So how early is early enough, and how can your company get credit for cooperating? Baer elaborated on recent “internal” guidance he has provided to his attorneys in civil enforcement matters.
On September 12, 2016, the SEC announced that it had reached a settlement with Jun Ping Zhang (“Ping”), a former executive of a Chinese subsidiary of Harris Corporation (“Harris”), regarding alleged violations of the Foreign Corrupt Practices Act (“FCPA”). The settlement was unusual, in that the SEC declined to also bring charges against Harris, an international communications and information technology company.
In June 2014, the Office of Investor Education and Advocacy at the Securities and Exchange Commission issued an alert cautioning that investment newsletters are often “used to carry out schemes designed to deceive investors.” In particular, the SEC advised investors to be “highly suspicious” of newsletter “promises” of “high investment returns” and to contact the SEC to report potential securities fraud in newsletters and other promotional materials.
In what the SEC called “the first federal jury trial by the SEC against a municipality or one of its officers for violations of the federal securities laws,” a jury in the U.S. District Court for the Southern District of Florida found the City of Miami and its former budget director, Michael Boudreaux, guilty of securities fraud for misrepresentations related to three municipal bond offerings in 2009. Both Defendants are expected to appeal the jury decision.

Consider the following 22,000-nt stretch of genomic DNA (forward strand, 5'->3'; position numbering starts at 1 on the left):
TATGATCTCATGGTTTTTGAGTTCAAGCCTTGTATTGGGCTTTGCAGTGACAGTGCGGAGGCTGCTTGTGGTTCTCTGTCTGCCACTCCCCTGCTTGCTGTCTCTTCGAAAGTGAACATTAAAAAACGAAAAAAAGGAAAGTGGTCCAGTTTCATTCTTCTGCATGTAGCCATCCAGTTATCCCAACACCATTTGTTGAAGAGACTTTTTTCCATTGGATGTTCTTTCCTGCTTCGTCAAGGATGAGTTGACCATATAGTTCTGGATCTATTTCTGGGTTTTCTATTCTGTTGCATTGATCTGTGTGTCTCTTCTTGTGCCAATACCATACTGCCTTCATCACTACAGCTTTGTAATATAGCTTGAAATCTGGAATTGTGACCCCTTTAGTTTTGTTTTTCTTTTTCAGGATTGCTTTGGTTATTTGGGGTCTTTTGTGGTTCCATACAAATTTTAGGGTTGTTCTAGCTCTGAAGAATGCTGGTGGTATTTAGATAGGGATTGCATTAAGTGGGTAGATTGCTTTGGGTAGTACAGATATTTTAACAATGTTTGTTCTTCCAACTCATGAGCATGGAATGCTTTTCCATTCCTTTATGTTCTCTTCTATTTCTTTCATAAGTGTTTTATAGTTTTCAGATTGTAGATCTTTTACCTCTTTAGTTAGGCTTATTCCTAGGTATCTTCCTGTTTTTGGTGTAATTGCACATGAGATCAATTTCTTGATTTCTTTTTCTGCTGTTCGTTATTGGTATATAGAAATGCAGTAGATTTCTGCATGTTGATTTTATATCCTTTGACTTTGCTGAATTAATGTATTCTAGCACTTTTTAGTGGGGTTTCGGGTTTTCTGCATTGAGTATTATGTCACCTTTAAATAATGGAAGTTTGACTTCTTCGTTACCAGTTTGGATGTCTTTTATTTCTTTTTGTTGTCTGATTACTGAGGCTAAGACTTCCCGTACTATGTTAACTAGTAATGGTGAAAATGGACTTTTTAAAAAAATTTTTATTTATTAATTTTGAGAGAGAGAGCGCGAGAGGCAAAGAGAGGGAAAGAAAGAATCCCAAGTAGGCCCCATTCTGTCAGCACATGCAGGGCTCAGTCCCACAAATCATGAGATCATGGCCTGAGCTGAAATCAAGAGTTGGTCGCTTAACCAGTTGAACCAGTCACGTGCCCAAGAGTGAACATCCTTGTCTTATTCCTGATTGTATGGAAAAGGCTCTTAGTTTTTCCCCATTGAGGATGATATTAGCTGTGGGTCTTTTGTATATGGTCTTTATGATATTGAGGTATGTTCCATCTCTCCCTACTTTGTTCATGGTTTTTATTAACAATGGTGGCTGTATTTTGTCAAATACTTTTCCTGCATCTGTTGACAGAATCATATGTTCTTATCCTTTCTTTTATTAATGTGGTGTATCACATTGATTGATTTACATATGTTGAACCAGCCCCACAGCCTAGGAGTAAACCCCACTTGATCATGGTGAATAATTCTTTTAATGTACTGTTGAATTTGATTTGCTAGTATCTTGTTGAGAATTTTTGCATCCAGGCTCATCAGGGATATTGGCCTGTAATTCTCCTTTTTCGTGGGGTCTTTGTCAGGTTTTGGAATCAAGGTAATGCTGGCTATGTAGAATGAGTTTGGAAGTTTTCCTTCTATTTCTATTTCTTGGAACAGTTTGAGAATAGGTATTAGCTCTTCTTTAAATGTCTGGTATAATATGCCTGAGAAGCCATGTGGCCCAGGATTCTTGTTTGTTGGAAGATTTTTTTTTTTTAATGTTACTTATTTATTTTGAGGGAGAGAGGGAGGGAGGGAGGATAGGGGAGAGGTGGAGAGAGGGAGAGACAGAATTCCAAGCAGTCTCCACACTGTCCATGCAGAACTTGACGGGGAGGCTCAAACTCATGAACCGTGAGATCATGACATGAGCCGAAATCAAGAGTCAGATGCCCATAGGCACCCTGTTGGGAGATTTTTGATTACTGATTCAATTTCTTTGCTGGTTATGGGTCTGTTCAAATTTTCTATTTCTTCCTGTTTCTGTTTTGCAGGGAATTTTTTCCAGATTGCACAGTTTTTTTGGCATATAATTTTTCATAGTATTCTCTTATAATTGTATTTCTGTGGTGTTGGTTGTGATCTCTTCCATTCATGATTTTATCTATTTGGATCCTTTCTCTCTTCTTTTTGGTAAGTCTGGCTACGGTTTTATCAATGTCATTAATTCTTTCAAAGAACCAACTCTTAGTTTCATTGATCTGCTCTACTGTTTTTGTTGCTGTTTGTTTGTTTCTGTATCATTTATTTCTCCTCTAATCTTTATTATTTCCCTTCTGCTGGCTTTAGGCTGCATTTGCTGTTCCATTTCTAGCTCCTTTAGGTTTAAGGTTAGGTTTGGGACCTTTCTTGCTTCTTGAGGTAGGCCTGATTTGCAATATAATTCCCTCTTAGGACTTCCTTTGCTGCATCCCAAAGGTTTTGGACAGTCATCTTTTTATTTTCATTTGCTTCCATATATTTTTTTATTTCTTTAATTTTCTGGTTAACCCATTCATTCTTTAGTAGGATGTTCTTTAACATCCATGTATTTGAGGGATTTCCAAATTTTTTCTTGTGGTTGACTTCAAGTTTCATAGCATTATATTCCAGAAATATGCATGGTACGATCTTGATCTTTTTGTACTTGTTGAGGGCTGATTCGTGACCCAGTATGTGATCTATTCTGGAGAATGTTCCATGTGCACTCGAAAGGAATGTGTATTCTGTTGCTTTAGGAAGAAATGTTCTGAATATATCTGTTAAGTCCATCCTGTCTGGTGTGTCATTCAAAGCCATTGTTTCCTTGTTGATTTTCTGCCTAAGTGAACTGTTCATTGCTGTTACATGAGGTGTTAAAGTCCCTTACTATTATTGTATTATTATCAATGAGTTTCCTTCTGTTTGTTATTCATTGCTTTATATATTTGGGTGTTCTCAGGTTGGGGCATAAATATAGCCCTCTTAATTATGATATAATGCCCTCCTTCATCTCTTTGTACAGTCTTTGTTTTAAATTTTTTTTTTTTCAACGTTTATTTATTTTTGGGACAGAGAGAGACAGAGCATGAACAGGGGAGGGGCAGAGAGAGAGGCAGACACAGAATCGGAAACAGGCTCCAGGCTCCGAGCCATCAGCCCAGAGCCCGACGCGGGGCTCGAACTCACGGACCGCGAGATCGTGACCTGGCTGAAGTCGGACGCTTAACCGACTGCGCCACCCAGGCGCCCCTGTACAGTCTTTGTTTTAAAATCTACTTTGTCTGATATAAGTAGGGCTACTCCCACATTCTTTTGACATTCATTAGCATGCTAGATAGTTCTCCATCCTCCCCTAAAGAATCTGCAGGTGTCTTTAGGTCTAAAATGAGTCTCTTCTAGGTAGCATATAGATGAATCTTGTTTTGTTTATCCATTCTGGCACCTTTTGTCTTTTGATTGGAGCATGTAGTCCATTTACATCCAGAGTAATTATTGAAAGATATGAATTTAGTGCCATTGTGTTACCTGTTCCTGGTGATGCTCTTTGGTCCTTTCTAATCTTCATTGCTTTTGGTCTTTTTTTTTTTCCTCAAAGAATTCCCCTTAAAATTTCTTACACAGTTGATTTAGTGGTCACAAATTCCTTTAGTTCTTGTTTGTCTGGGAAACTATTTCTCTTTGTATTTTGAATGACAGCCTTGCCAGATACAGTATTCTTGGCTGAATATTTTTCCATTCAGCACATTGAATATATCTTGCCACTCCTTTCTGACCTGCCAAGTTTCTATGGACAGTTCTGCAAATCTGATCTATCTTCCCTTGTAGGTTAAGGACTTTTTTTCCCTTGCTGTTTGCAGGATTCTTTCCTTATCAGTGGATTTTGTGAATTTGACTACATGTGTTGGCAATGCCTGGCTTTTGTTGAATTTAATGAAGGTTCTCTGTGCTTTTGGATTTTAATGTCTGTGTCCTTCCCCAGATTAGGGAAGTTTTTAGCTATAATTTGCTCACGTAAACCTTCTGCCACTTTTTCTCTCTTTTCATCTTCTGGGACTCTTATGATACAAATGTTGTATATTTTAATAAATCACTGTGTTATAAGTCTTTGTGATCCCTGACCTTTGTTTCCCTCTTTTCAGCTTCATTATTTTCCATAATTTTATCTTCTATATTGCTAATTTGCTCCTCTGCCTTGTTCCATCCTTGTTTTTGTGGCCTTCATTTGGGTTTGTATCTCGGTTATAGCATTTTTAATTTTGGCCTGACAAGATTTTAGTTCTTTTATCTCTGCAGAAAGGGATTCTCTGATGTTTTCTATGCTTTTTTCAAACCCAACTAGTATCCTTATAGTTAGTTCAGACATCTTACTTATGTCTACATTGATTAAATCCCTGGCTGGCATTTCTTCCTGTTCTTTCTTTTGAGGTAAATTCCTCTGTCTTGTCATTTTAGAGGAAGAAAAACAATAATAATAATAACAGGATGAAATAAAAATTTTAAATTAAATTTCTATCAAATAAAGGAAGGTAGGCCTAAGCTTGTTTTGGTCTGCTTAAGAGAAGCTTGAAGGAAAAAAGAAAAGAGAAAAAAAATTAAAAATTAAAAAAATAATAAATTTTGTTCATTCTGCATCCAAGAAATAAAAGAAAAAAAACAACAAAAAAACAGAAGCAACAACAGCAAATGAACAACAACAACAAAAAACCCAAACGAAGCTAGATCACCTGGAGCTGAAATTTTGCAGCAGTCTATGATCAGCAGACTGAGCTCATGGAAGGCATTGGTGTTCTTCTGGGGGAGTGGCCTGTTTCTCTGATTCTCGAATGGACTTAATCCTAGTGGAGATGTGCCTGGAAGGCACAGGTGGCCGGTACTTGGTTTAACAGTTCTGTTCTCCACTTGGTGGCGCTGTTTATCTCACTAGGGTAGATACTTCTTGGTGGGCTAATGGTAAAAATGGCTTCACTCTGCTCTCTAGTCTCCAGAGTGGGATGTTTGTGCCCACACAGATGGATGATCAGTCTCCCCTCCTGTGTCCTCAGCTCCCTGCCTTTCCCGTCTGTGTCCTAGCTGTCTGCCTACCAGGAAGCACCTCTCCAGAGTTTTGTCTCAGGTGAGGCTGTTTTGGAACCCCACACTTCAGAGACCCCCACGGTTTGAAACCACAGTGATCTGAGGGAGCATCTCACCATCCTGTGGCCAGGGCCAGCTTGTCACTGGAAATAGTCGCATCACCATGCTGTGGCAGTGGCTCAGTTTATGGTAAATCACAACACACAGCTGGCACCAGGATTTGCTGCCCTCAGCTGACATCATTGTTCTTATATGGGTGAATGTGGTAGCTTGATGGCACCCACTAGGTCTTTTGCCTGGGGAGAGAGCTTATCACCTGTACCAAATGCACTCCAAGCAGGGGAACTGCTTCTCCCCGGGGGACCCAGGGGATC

On August 31, 2016, the SEC caught a break when a Ninth Circuit panel reversed Judge Manuel L. Real’s bench trial verdict for defendants, former corporate officers of the now-defunct Basin Water, Inc., finding that the SEC was wrongfully denied its shot at a jury trial in a securities fraud action involving alleged false reporting of millions of dollars in unrealized revenue. The panel vacated the judgment and remanded for a jury trial, noting that the SEC had not consented to the defendants’ withdrawal of their jury demand, and in fact, consistently demonstrated its objection to a bench trial, preserving its objection all the way to the appellate court. READ MORE
On August 23, 2016, the SEC entered into a settlement that reflects a continuation of its recent trend of increasingly active pursuit of private equity firms, particularly for failing to disclose conflicts of interests and other material information to investors. The SEC entered into a $52.5 million settlement with four private equity fund advisers affiliated with Apollo Global Management LLC (collectively “Apollo”) arising out of insufficient disclosures and supervisory failures.
On August 17, 2016, jurors in a New York federal court convicted Sean Stewart on criminal charges of conspiracy, securities fraud, and tender offer fraud after more than five days of deliberation. Stewart, a former investment banker for JPMorgan and Perella Weinberg Partners, was charged with leaking confidential information about health care mergers to his father, Robert Stewart, on at least five occasions over the course of four years. The case provides a victory to Preet Bharara, the United States Attorney for the Southern District of New York, after a series of setbacks in the form of unfavorable decisions in the aftermath of the Second Circuit’s decision in U.S. v. Newman, the repercussions of which have been covered extensively on this blog (see here, here). As the first conviction post-Newman, U.S. v. Stewart provides some insight into the kinds of facts that might support an insider trading charge in the Second Circuit going forward and is thus worthy of analysis.